By Austin T. Fragomen, Jr. and Chad Ellsworth of Fragomen, Del Rey, Bernsen & Loewy, LLP
The Canadian government’s recent decision to terminate two key visa programs for immigrant investors has left many foreign investors needing to explore other jurisdictions for immigration and investment opportunities. The Canadian government’s termination of the Immigrant Investor Program (IIP) and the Federal Entrepreneur (EN) Program is a significant departure from the global trend of expanding and enhancing investor immigrant programs, including the U.S government’s recent initiatives to attract global talent and capital through a much improved EB-5 investor immigrant program.
Under Canada’s IIP program, the federal government offered permanent residence in exchange for a guaranteed $800,000 loan (before 2010, the amount was only $400,000). Additionally, the EN Program provided a pathway to permanent residence for applicants with demonstrated business experience; a minimum net worth of $300,000 CDN; and who had managed a qualifying Canadian business within three years of becoming a permanent resident that created one full-time job for a Canadian citizen or permanent resident, and who earned sufficient points in selection factors such as education, proficiency in official languages, age, etc. Rather than increase the investment and commitment amount, such as the United Kingdom, Australia and New Zealand (which require at least $5 million and do not offer up-front permanent residency) the Canadian government terminated its federal programs and indicated it will replace the programs with more focused pilot programs.
It is unclear how the approximately 60,000-applicant backlog will be processed by the Canadian government moving forward. In announcing the termination, the Canadian government indicated it intended to return and refund “certain” IIP applications submitted before February 11, 2014; however, there is no clear guidance on how the government will process and/or terminate the enormous backlog. The Canadian government may ultimately agree to process the applications from investors committed to loaning $800,000 instead of the $400,000 required before 2010. However, there is no guarantee; the vast majority of the backlogged applications may ultimately be terminated – creating an urgent need for foreign investors to consider other country options.
While formerly not a premier option, recent U.S. administrative developments and activity signal an interest in boosting foreign investment and job creation through the EB-5 Immigrant Investor Visa Program. The U.S. EB-5 program permits foreign nationals who invest as little as $500,000 and employ 10 people in a rural or economically disadvantaged part of the U.S. to secure an immigrant visa, which can lead to a permanent green card after an initial two-year conditional period during which the principal investor and immediate family members can immediately live and work in the United States.
Recently, there have been major changes in the way EB-5 cases are adjudicated and visa numbers have become readily available. The EB-5 program is now being centralized within the Immigrant Investor Program Office in Washington, D.C., where petitions are adjudicated by economists, and where senior USCIS officers serve as case managers to oversee the caseload. Additionally, one of the U.S. government’s new goals is to promote ongoing communication between EB-5 adjudicators and petitioners/counsel, with the likelihood that all of a petitioner's EB-5 filings will be handled by a single adjudicator moving forward. The U.S. government is also looking to implement an electronic filing process featuring an online application system capable of handling a large filing volume and multiple complex supporting documents.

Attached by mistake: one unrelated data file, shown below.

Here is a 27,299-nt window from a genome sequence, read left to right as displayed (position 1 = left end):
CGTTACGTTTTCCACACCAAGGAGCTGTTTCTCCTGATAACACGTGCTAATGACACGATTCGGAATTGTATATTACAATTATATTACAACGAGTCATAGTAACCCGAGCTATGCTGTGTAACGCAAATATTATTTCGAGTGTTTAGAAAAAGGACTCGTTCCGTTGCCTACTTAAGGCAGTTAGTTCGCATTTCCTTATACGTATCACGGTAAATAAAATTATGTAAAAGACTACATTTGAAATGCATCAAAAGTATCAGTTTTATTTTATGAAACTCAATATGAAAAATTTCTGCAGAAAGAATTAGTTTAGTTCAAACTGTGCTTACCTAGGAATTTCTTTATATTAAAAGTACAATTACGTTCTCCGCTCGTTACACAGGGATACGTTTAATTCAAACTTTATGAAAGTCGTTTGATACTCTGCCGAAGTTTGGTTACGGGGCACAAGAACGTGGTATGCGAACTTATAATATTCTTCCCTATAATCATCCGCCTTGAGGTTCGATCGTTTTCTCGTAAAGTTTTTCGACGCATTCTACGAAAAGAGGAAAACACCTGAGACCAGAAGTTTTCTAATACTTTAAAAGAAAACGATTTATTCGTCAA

Current USCIS statistics support the U.S. government’s increased enthusiasm and support for the EB-5 programs as a vehicle to improve the U.S. economy and job creation. A review of the most recent USCIS statistics shows that there has been a steady and significant increase in I-526 filings (the initial and most difficult application in the two-step EB-5 application process) between 2005 and 2012. In short, the EB-5 program is an attractive alternative for sophisticated foreign investors seeking an investment program designed with a range of investment thresholds, clear and consistent administration, and pathways to permanent residence that reflect business realities.
Other countries have options for foreign investors, including those stuck in the backlog, but most require upfront investments that are pricier and therefore less attractive. For instance, applicants for British permanent residency can invest £1 million – 80 percent in treasury bonds and the remainder in either real estate or in a local savings account, provided that program participants spend at least half the year in Britain. Conversely, some European countries severely affected by the euro crisis, such a Latvia, Greece, Portugal and Cyprus, are offering residency to wealthy investors for as little as an $100,000 investment in real estate. Residency in one European jurisdiction can eventually lead to visa-free travel within the European Union, a significant benefit to many global immigrant investors, including Chinese foreign nationals.
In summary, any foreign immigrant investor, particularly those stuck in the Canadian backlog, should consider the U.S. EB-5 program or other European options. In today’s highly competitive global economy it is imperative that countries design immigration programs that encourage job creation and economic growth through the encouragement of foreign investment. The Canadian government’s recent announcement is an outlier in the global expansion of foreign investor programs and applicants stuck in the backlog only need to look next door to find an attractive alternative.
Submitted by Fragomen